A far-right group accused police of failing to deal with immigrants-related crimes
According to the local media reports, on Friday, dozens of masked man went on an anti-immigrant rampage in Stockholm in an apparent retaliation for the stabbing death of a young Swedish woman at a refugee center earlier this week.
The Aftonbladet daily said that the crowd of some 40 to 50 people went on a violent spree on Friday night at around 9 p.m. local time in and around the Swedish capital’s main railroad station. The daily also said that the rampage followed a rally of some 200 people, who protested the presence of refugees in the North European country and they were handing out leaflets saying “Enough now”.
“They were scattering leaflets which had the intention to incite people to carry out crimes,” Stockholm police said in a statement.
“We are forced to endure countless crimes while the criminals always go with some degree of impunity by claiming that they are younger than 15,” the leaflet declared. “This irresponsible stance is rooted among our spineless politicians, in our weak justice system and in our lying media and no longer surprising.”
“But we refuse to accept the destruction of our once to safe society,” it further added. “If the Swedish streets are no longer safe for Swedish men and women, it is our duty to take action.”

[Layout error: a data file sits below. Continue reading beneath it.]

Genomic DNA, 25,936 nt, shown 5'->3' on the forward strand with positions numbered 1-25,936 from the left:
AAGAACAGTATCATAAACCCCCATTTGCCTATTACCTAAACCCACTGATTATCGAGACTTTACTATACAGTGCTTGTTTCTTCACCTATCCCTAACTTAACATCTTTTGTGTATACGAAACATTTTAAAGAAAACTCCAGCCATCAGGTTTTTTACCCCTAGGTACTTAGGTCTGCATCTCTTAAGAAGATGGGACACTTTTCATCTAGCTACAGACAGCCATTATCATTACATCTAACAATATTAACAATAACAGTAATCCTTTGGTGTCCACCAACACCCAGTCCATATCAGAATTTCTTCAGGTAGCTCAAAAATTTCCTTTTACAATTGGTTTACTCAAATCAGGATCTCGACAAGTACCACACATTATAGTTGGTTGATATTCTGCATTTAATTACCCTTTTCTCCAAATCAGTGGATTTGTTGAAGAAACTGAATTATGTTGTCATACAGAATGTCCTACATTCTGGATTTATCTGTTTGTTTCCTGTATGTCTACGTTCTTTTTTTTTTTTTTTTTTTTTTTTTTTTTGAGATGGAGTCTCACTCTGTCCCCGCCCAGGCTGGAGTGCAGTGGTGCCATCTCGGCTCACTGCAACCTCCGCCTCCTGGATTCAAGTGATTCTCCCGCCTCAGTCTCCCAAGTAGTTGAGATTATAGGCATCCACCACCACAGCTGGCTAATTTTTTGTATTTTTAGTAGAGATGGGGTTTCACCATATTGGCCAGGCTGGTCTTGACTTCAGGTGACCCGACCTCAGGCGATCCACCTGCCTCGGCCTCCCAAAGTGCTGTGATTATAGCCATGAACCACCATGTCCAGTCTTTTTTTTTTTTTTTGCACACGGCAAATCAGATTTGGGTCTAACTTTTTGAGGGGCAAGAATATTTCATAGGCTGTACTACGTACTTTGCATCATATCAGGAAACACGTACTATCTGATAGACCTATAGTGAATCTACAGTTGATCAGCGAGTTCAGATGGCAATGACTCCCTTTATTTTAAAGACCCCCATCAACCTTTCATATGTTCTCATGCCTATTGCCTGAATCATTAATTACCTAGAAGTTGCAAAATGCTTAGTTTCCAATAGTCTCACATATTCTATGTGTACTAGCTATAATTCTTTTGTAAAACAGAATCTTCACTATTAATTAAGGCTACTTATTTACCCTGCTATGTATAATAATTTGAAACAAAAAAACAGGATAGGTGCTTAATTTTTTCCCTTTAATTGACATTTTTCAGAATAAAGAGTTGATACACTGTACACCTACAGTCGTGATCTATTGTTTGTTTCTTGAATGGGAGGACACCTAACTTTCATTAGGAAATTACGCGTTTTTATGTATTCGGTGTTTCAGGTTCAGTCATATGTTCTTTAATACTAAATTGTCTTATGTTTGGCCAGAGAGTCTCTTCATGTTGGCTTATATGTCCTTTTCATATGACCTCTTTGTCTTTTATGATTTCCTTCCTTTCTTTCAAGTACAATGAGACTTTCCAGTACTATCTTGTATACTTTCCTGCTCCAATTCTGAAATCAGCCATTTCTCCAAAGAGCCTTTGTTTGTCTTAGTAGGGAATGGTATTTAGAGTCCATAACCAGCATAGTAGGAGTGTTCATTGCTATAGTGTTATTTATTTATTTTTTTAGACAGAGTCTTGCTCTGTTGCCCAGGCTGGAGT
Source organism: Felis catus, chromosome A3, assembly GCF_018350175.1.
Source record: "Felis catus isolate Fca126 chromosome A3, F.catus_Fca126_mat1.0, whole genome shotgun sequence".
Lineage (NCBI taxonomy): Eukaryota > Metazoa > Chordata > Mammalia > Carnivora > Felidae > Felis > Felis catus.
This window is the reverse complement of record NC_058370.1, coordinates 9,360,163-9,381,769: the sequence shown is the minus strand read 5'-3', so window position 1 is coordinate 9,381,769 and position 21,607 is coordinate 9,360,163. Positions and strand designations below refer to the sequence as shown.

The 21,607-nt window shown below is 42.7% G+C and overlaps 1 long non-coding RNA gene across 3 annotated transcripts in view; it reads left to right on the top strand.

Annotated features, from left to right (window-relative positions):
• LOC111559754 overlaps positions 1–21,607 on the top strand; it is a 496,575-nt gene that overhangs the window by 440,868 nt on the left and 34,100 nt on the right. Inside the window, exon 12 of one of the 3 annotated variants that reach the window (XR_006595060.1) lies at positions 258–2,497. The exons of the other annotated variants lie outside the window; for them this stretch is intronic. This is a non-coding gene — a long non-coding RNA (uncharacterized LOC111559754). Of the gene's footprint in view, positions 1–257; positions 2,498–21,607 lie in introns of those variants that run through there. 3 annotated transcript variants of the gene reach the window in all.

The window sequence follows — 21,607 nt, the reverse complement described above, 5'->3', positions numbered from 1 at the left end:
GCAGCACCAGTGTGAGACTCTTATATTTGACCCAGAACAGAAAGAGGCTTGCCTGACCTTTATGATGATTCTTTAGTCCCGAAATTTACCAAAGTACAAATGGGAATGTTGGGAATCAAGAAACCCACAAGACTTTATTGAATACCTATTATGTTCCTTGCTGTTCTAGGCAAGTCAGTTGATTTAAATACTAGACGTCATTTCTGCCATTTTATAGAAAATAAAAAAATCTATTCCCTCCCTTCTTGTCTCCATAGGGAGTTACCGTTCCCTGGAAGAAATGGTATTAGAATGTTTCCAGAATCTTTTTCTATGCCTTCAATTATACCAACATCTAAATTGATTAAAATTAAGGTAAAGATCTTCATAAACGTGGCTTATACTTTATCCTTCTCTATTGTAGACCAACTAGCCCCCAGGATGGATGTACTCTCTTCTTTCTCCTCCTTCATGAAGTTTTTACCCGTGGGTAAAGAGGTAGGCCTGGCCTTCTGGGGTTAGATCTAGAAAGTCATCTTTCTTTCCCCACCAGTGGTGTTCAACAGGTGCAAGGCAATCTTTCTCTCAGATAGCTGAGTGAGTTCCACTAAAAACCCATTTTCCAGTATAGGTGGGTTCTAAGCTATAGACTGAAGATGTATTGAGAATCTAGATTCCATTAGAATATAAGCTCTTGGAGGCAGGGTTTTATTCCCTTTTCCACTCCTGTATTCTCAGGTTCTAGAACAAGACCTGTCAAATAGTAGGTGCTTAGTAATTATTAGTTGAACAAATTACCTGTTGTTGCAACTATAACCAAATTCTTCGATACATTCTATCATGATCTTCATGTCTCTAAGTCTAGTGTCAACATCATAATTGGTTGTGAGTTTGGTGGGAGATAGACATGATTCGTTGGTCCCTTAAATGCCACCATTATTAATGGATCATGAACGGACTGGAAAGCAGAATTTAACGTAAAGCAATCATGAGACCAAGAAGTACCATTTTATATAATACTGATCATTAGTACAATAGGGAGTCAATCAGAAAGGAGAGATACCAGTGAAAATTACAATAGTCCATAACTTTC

On Monday, the killing of Alexandra Mehzer, a 22-year-old aid worker, who was stabbed to death in a center for underage unaccompanied refugees in southern Sweden, fuelled the crisis and a 15-year-old asylum-seeker born in Nigeria is suspected of the killing.
The leaflets accused police of failing to deal with immigrants-related crimes on protect the Swedish society.
In a statement the Swedish Resistance Movement, a neo-Nazi group, claimed the attack and said they “cleaned up criminal immigrants from North Africa that are housed in the area around the Central Station”.
Europe is gripped by a wave of rising xenophobia as hundreds of thousands of refugees from the Middle East and North Africa flooded Europe which is split on how to deal with the crisis.
— José Miguel Sardo (@jmsardo) January 30, 2016